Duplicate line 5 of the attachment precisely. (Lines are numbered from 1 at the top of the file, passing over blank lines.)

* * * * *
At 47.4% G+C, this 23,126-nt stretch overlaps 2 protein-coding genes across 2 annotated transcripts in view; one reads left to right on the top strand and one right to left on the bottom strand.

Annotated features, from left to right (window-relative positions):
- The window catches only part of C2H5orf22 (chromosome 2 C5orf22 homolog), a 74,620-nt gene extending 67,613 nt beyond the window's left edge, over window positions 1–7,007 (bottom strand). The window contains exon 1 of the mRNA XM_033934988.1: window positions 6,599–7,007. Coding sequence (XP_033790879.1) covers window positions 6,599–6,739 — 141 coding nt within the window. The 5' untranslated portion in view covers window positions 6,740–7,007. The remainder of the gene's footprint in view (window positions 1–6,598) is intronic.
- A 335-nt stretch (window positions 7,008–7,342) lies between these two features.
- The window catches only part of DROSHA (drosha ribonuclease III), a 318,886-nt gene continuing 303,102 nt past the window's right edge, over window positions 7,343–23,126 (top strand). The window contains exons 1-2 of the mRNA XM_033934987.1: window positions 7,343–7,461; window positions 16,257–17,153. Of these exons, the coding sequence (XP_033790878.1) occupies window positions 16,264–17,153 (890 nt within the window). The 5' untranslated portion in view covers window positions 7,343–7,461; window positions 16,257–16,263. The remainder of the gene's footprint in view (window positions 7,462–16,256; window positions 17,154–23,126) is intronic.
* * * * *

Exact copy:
- The window catches only part of DROSHA (drosha ribonuclease III), a 318,886-nt gene continuing 303,102 nt past the window's right edge, over window positions 7,343–23,126 (top strand). The window contains exons 1-2 of the mRNA XM_033934987.1: window positions 7,343–7,461; window positions 16,257–17,153. Of these exons, the coding sequence (XP_033790878.1) occupies window positions 16,264–17,153 (890 nt within the window). The 5' untranslated portion in view covers window positions 7,343–7,461; window positions 16,257–16,263. The remainder of the gene's footprint in view (window positions 7,462–16,256; window positions 17,154–23,126) is intronic.